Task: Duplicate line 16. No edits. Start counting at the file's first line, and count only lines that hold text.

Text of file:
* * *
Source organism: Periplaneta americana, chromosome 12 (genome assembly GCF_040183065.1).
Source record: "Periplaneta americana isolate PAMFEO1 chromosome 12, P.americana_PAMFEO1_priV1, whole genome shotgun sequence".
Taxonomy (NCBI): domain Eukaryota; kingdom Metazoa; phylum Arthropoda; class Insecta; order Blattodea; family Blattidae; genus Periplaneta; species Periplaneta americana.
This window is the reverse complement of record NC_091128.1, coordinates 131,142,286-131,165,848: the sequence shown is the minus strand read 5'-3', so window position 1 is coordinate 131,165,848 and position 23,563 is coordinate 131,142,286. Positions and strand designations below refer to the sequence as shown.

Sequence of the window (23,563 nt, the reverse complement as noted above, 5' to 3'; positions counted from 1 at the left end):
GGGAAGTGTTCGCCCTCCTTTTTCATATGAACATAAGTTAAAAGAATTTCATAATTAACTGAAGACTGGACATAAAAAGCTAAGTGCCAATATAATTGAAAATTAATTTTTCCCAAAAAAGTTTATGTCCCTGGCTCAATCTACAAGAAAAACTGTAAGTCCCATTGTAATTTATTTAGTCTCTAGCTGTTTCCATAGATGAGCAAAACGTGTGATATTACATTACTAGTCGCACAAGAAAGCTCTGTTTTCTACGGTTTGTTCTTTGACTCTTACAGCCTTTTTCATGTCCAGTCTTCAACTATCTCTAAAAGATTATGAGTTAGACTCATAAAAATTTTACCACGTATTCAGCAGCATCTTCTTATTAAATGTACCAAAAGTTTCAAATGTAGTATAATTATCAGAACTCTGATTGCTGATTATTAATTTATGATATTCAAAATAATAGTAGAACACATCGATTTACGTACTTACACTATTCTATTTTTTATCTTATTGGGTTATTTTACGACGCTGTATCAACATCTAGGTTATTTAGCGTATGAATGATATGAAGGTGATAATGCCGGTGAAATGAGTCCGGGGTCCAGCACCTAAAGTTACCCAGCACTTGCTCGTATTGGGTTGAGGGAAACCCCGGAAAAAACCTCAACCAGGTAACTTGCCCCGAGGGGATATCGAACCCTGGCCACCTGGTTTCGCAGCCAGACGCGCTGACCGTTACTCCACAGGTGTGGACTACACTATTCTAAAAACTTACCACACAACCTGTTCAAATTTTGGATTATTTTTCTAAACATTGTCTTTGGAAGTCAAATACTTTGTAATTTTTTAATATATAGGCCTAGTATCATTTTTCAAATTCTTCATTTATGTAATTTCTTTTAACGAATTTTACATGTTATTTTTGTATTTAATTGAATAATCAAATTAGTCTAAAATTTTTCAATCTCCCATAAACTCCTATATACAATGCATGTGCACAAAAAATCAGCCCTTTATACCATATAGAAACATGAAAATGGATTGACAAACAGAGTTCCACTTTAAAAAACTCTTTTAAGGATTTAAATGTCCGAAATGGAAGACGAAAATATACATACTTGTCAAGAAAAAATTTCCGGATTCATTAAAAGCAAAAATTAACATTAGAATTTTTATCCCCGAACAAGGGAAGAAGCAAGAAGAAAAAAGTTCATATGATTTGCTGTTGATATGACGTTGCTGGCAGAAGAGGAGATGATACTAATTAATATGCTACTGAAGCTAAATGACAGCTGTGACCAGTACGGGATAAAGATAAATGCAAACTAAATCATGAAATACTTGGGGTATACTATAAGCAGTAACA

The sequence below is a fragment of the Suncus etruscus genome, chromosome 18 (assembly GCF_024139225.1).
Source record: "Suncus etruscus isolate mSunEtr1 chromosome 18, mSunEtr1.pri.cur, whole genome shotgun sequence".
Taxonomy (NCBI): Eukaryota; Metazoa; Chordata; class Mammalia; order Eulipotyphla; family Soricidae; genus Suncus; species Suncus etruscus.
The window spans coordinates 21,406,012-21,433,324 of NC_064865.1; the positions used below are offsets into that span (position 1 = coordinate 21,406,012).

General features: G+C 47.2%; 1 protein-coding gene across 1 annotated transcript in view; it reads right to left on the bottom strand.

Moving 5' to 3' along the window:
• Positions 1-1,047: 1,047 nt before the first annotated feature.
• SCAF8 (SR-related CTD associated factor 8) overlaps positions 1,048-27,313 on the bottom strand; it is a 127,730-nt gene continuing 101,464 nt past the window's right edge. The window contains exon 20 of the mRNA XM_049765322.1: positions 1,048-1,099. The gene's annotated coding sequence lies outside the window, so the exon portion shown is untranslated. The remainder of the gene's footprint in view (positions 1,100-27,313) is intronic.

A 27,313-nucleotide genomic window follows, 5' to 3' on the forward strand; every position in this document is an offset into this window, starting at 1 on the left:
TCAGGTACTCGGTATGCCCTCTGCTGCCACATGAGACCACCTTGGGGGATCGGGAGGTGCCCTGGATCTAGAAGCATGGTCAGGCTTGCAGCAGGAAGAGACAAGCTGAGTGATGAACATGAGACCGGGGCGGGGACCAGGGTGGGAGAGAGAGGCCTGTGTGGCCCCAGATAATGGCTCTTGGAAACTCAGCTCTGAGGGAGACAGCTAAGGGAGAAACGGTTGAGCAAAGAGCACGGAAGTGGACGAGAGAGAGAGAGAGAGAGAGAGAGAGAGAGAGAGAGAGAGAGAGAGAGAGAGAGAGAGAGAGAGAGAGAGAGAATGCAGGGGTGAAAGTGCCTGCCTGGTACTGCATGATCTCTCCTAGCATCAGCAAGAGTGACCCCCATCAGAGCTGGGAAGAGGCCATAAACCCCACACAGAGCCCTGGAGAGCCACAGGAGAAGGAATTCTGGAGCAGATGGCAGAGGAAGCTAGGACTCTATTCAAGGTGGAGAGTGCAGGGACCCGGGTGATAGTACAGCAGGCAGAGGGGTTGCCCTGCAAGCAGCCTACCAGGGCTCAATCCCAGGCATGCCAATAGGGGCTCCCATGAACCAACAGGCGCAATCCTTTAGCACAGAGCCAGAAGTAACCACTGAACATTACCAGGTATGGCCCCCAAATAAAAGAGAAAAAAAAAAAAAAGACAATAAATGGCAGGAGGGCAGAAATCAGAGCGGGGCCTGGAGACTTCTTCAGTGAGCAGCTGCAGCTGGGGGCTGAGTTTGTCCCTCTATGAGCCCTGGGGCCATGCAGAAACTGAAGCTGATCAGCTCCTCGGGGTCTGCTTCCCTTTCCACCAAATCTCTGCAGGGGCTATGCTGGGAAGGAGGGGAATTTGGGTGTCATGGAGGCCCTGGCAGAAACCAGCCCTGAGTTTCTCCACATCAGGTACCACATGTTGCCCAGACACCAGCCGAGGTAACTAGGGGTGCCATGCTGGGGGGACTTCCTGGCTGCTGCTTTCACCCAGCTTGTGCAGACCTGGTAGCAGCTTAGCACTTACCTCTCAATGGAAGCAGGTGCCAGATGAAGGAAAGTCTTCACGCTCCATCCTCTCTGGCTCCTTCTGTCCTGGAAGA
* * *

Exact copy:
TCAGGTACTCGGTATGCCCTCTGCTGCCACATGAGACCACCTTGGGGGATCGGGAGGTGCCCTGGATCTAGAAGCATGGTCAGGCTTGCAGCAGGAAGAGACAAGCTGAGTGATGAACATGAGACCGGGGCGGGGACCAGGGTGGGAGAGAGAGGCCTGTGTGGCCCCAGATAATGGCTCTTGGAAACTCAGCTCTGAGGGAGACAGCTAAGGGAGAAACGGTTGAGCAAAGAGCACGGAAGTGGACGAGAGAGAGAGAGAGAGAGAGAGAGAGAGAGAGAGAGAGAGAGAGAGAGAGAGAGAGAGAGAGAGAGAGAGAGAATGCAGGGGTGAAAGTGCCTGCCTGGTACTGCATGATCTCTCCTAGCATCAGCAAGAGTGACCCCCATCAGAGCTGGGAAGAGGCCATAAACCCCACACAGAGCCCTGGAGAGCCACAGGAGAAGGAATTCTGGAGCAGATGGCAGAGGAAGCTAGGACTCTATTCAAGGTGGAGAGTGCAGGGACCCGGGTGATAGTACAGCAGGCAGAGGGGTTGCCCTGCAAGCAGCCTACCAGGGCTCAATCCCAGGCATGCCAATAGGGGCTCCCATGAACCAACAGGCGCAATCCTTTAGCACAGAGCCAGAAGTAACCACTGAACATTACCAGGTATGGCCCCCAAATAAAAGAGAAAAAAAAAAAAAAGACAATAAATGGCAGGAGGGCAGAAATCAGAGCGGGGCCTGGAGACTTCTTCAGTGAGCAGCTGCAGCTGGGGGCTGAGTTTGTCCCTCTATGAGCCCTGGGGCCATGCAGAAACTGAAGCTGATCAGCTCCTCGGGGTCTGCTTCCCTTTCCACCAAATCTCTGCAGGGGCTATGCTGGGAAGGAGGGGAATTTGGGTGTCATGGAGGCCCTGGCAGAAACCAGCCCTGAGTTTCTCCACATCAGGTACCACATGTTGCCCAGACACCAGCCGAGGTAACTAGGGGTGCCATGCTGGGGGGACTTCCTGGCTGCTGCTTTCACCCAGCTTGTGCAGACCTGGTAGCAGCTTAGCACTTACCTCTCAATGGAAGCAGGTGCCAGATGAAGGAAAGTCTTCACGCTCCATCCTCTCTGGCTCCTTCTGTCCTGGAAGA